Welcome to the new blog of Alliance for Children Everywhere! This month we’ll share a story about the recent cholera outbreak in Zambia, and how your support of the Family Preservation Program protected families from tragedy.
Health Talks Pay Off During Lusaka’s Cholera Outbreak
Our Family Preservation Program’s (FPP) monthly food distribution is about more than food relief. When families come for a monthly food supply they also receive support from ACE staff to keep their families healthy.
Through our partnership with Rise Against Hunger, ACE includes soap with a family’s monthly food supply. We take time to talk with families about personal hygiene, food safety, and protecting children from infection. One of our staff in Zambia said, “We do our best each month to teach families over and over again out these issues, but it wasn’t until the cholera epidemic broke out in Lusaka that we saw the fruits of our labor.”
“We do our best each month to teach families over and over again out these issues, but it wasn’t until the cholera epidemic broke out in Lusaka that we saw the fruits of our labor.”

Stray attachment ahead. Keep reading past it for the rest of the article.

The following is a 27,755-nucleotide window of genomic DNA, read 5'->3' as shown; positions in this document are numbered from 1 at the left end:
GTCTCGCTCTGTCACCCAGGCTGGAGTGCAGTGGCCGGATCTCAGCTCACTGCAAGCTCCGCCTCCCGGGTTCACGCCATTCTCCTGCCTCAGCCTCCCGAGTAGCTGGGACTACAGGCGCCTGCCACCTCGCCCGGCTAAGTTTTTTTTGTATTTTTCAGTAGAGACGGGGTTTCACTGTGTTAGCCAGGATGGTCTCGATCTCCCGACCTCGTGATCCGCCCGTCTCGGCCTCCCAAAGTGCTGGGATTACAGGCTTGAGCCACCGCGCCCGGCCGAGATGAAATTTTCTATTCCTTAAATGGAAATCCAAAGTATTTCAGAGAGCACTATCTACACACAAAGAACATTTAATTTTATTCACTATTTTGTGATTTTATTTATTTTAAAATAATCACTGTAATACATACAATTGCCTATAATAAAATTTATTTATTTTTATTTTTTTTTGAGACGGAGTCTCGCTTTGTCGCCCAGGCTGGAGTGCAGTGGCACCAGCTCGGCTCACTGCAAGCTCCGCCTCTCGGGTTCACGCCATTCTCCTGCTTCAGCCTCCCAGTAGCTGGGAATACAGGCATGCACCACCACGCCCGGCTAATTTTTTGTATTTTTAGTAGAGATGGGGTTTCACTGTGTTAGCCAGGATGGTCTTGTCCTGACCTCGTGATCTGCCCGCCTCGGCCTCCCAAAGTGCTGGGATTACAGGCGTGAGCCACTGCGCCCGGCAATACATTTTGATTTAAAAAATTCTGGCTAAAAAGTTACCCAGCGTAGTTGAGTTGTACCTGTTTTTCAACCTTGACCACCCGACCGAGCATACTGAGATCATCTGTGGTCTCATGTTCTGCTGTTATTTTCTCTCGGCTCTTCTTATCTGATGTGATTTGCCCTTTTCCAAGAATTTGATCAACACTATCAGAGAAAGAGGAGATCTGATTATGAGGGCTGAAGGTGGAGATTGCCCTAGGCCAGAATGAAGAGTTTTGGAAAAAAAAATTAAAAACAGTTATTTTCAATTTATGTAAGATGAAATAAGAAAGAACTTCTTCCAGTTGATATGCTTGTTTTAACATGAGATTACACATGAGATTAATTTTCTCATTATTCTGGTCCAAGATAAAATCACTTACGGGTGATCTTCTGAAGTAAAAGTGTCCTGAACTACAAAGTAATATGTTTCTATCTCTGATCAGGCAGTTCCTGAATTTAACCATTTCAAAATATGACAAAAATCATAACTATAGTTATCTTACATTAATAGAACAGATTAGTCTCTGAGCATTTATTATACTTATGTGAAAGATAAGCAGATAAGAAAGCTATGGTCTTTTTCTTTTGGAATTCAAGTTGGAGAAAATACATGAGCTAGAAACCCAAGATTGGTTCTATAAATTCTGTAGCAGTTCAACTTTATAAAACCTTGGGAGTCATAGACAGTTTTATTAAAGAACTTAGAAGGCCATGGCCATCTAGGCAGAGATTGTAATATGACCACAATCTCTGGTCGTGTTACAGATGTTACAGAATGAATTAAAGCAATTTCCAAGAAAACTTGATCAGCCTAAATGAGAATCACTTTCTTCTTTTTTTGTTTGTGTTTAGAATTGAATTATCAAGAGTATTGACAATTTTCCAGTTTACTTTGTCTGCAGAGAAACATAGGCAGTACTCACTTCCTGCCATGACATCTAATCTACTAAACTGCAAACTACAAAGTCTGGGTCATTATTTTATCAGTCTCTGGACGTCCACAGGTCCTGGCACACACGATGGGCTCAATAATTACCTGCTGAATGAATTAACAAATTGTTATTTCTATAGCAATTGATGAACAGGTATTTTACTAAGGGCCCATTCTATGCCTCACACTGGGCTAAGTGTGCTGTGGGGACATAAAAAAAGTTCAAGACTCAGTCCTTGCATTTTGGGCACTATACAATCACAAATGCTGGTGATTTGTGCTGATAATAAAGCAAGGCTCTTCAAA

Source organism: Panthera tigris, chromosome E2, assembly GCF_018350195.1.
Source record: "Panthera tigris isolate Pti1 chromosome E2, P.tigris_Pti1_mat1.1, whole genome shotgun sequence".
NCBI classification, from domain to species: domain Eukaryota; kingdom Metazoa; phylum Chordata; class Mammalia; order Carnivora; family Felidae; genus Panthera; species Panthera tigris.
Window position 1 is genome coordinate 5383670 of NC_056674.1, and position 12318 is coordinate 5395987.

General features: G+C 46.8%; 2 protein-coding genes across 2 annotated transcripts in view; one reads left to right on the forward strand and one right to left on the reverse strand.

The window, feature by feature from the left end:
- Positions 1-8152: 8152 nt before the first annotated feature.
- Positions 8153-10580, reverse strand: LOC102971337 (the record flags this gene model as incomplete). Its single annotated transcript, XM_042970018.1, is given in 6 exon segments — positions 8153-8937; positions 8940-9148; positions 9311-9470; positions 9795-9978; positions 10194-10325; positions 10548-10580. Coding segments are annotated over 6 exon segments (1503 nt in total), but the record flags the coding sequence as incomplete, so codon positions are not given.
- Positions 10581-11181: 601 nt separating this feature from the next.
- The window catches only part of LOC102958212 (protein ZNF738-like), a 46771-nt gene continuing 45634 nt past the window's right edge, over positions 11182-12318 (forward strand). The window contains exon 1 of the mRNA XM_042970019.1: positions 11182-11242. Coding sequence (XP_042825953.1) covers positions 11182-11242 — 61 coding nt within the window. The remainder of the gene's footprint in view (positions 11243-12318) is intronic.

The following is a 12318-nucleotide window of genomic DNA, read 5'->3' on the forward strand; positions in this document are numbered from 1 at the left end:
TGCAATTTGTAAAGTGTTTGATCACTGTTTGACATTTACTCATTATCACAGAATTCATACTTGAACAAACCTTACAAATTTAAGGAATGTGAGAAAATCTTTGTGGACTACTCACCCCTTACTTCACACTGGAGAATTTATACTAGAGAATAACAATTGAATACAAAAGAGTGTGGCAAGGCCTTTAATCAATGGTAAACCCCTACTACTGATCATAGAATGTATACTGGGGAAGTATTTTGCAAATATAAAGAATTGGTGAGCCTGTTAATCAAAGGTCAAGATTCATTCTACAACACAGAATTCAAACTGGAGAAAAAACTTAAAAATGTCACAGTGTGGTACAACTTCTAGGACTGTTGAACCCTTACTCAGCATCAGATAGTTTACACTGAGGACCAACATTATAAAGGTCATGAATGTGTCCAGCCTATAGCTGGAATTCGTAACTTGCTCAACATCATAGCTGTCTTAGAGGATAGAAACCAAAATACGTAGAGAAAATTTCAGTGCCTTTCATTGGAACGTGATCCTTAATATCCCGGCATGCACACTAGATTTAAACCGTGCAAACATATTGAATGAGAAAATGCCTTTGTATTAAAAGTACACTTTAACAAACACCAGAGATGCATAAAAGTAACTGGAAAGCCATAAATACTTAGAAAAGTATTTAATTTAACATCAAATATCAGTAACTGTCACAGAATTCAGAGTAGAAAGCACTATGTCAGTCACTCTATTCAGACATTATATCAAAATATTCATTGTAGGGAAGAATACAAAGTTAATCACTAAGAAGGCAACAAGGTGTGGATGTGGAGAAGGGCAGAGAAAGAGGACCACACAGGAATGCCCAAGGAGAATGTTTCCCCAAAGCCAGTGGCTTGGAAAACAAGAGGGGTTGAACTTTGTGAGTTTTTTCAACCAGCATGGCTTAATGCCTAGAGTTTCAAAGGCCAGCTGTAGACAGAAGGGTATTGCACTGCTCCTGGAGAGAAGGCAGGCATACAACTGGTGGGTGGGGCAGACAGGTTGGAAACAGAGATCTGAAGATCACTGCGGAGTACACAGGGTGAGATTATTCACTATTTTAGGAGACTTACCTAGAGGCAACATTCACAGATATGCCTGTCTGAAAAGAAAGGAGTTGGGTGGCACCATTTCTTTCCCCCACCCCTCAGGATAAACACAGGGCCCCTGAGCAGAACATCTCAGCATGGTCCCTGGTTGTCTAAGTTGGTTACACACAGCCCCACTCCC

Government Restrictions Delay Food Distributions
When the cholera epidemic broke out in the city, staff were very worried. Some of the hardest-hit areas included neighborhoods where ACE offers food distributions: John Laing, Linda, Mtendere and Matero. The outbreak became so serious that the government banned public meetings. Schools were closed. People remained homebound. Much to our concern, this ban meant ACE staff could not reach our families with their monthly food supply. We waited and prayed, worried that our FPP families were among those who died.
FPP Families Safe and Accounted For
It was wonderful for staff to return to the compounds and see FPP families once the outbreak subsided and the government relaxed its restrictions. We were elated to discover that none of our families were tragically affected during the epidemic! We did not lose a single parent or child in any of our six distribution centers. Families thanked us profusely for teaching them about health safety before the outbreak began. Families knew that water had to be boiled before drinking; they had to wash their hands before cooking, after using the toilet or changing their babies’ diapers; they knew they had to wash fruits and vegetables before cooking; and they knew the importance of keeping their surroundings clean.
Next month, we’ll share a story from Helen DeVos Christian School (HDCS), ACE’s secondary school in Lusaka. Congrats to the class of 2018! To check out a quick video of Executive Director Cari Armbruster celebrating with graduates at the beginning of April, click here.